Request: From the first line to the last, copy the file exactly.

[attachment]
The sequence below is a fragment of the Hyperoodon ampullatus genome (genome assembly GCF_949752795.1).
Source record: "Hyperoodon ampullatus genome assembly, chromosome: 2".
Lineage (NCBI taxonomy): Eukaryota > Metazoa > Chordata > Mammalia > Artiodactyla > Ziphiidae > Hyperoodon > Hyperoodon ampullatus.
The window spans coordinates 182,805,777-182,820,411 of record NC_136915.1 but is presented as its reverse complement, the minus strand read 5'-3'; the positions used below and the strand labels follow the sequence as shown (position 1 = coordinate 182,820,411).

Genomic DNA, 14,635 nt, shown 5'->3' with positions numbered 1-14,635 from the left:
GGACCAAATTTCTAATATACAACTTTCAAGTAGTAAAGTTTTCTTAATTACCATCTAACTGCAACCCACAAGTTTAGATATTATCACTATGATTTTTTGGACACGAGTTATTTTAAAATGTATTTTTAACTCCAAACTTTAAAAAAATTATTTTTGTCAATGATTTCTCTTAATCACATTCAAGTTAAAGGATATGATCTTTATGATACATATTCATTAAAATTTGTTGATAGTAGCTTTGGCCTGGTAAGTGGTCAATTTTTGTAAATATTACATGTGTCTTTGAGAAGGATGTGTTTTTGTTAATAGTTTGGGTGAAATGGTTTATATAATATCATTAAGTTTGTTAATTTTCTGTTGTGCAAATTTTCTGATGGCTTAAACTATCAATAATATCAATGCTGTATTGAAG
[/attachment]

The sequence below is a fragment of the Hyperoodon ampullatus genome (genome assembly GCF_949752795.1).
Source record: "Hyperoodon ampullatus genome assembly, chromosome: 2".
Lineage (NCBI taxonomy): Eukaryota > Metazoa > Chordata > Mammalia > Artiodactyla > Ziphiidae > Hyperoodon > Hyperoodon ampullatus.
The window spans coordinates 182,805,777-182,820,411 of record NC_136915.1 but is presented as its reverse complement, the minus strand read 5'-3'; the positions used below and the strand labels follow the sequence as shown (position 1 = coordinate 182,820,411).

Genomic DNA, 14,635 nt, shown 5'->3' with positions numbered 1-14,635 from the left:
GGACCAAATTTCTAATATACAACTTTCAAGTAGTAAAGTTTTCTTAATTACCATCTAACTGCAACCCACAAGTTTAGATATTATCACTATGATTTTTTGGACACGAGTTATTTTAAAATGTATTTTTAACTCCAAACTTTAAAAAAATTATTTTTGTCAATGATTTCTCTTAATCACATTCAAGTTAAAGGATATGATCTTTATGATACATATTCATTAAAATTTGTTGATAGTAGCTTTGGCCTGGTAAGTGGTCAATTTTTGTAAATATTACATGTGTCTTTGAGAAGGATGTGTTTTTGTTAATAGTTTGGGTGAAATGGTTTATATAATATCATTAAGTTTGTTAATTTTCTGTTGTGCAAATTTTCTGATGGCTTAAACTATCAATAATATCAATGCTGTATTGAAG